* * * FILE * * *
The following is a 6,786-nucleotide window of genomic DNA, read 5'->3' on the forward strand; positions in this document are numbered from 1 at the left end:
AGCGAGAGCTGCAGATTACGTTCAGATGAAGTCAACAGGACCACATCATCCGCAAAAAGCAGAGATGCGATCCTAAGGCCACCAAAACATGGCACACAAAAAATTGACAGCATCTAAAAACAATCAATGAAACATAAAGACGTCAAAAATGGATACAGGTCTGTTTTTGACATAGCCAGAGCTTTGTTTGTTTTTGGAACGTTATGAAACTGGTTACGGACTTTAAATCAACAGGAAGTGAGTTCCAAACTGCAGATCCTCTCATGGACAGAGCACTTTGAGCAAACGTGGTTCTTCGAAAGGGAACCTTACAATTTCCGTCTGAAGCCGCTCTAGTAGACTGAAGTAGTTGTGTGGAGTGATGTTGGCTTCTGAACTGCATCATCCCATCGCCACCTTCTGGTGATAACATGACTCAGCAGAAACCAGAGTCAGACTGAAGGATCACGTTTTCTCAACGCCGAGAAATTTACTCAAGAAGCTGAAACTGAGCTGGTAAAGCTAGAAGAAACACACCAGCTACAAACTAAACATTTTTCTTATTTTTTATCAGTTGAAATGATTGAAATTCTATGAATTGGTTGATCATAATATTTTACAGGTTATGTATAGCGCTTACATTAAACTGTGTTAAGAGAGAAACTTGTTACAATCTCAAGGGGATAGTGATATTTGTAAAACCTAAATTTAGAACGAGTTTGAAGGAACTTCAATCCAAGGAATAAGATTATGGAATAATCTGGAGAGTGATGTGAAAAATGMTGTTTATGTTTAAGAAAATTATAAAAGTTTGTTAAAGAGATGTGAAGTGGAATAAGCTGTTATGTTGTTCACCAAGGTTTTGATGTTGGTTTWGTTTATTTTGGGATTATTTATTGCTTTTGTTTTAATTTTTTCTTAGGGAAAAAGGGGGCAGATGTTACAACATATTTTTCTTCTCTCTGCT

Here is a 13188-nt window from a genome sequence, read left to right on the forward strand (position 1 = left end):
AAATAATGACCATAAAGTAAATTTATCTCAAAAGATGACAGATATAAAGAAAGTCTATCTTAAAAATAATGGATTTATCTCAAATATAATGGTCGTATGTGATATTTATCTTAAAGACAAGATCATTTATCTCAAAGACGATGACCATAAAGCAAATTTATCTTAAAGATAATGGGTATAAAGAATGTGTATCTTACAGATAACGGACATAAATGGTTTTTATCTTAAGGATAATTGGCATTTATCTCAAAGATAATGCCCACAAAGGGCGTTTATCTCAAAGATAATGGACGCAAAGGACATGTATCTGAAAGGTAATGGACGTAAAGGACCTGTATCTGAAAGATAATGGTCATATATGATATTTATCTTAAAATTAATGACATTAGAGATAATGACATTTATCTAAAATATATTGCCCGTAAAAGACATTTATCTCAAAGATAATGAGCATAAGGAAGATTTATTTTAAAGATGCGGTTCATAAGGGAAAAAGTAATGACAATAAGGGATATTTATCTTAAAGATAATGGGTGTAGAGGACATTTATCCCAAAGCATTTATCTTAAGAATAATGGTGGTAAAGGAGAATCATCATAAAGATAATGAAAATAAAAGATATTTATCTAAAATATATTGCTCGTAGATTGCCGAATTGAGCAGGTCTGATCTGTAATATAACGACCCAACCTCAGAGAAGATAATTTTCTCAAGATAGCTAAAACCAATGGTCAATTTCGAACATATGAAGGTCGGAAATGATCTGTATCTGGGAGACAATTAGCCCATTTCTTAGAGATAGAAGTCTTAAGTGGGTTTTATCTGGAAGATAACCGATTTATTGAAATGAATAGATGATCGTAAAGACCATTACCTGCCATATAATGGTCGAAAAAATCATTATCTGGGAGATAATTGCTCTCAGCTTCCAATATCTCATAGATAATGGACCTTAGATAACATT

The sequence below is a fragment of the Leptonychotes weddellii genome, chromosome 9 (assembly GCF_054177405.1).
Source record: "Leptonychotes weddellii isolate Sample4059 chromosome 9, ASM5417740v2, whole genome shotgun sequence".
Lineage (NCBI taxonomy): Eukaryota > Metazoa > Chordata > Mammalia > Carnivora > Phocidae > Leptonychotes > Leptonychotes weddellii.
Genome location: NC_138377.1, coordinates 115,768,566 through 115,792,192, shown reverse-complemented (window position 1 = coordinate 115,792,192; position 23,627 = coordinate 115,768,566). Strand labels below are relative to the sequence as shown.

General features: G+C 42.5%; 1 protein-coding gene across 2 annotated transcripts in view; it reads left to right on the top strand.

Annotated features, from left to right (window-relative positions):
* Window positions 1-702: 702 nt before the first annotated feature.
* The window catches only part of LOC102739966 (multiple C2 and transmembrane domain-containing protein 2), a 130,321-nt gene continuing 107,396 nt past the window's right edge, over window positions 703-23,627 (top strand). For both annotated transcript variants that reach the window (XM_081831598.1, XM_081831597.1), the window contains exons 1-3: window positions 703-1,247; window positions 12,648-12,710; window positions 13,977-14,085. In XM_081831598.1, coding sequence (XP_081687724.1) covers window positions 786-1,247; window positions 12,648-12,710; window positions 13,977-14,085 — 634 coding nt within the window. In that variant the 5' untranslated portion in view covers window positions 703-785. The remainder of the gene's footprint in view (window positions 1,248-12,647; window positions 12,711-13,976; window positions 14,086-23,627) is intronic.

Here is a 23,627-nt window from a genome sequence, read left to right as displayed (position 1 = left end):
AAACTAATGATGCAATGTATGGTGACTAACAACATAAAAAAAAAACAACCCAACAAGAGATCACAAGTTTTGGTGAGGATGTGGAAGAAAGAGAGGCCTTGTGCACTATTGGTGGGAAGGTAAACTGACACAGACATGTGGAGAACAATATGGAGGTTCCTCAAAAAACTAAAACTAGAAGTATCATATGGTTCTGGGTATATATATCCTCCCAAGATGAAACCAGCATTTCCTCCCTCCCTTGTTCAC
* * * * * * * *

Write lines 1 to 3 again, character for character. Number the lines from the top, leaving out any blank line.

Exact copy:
The following is a 6,786-nucleotide window of genomic DNA, read 5'->3' on the forward strand; positions in this document are numbered from 1 at the left end:
AGCGAGAGCTGCAGATTACGTTCAGATGAAGTCAACAGGACCACATCATCCGCAAAAAGCAGAGATGCGATCCTAAGGCCACCAAAACATGGCACACAAAAAATTGACAGCATCTAAAAACAATCAATGAAACATAAAGACGTCAAAAATGGATACAGGTCTGTTTTTGACATAGCCAGAGCTTTGTTTGTTTTTGGAACGTTATGAAACTGGTTACGGACTTTAAATCAACAGGAAGTGAGTTCCAAACTGCAGATCCTCTCATGGACAGAGCACTTTGAGCAAACGTGGTTCTTCGAAAGGGAACCTTACAATTTCCGTCTGAAGCCGCTCTAGTAGACTGAAGTAGTTGTGTGGAGTGATGTTGGCTTCTGAACTGCATCATCCCATCGCCACCTTCTGGTGATAACATGACTCAGCAGAAACCAGAGTCAGACTGAAGGATCACGTTTTCTCAACGCCGAGAAATTTACTCAAGAAGCTGAAACTGAGCTGGTAAAGCTAGAAGAAACACACCAGCTACAAACTAAACATTTTTCTTATTTTTTATCAGTTGAAATGATTGAAATTCTATGAATTGGTTGATCATAATATTTTACAGGTTATGTATAGCGCTTACATTAAACTGTGTTAAGAGAGAAACTTGTTACAATCTCAAGGGGATAGTGATATTTGTAAAACCTAAATTTAGAACGAGTTTGAAGGAACTTCAATCCAAGGAATAAGATTATGGAATAATCTGGAGAGTGATGTGAAAAATGMTGTTTATGTTTAAGAAAATTATAAAAGTTTGTTAAAGAGATGTGAAGTGGAATAAGCTGTTATGTTGTTCACCAAGGTTTTGATGTTGGTTTWGTTTATTTTGGGATTATTTATTGCTTTTGTTTTAATTTTTTCTTAGGGAAAAAGGGGGCAGATGTTACAACATATTTTTCTTCTCTCTGCT

Here is a 13188-nt window from a genome sequence, read left to right on the forward strand (position 1 = left end):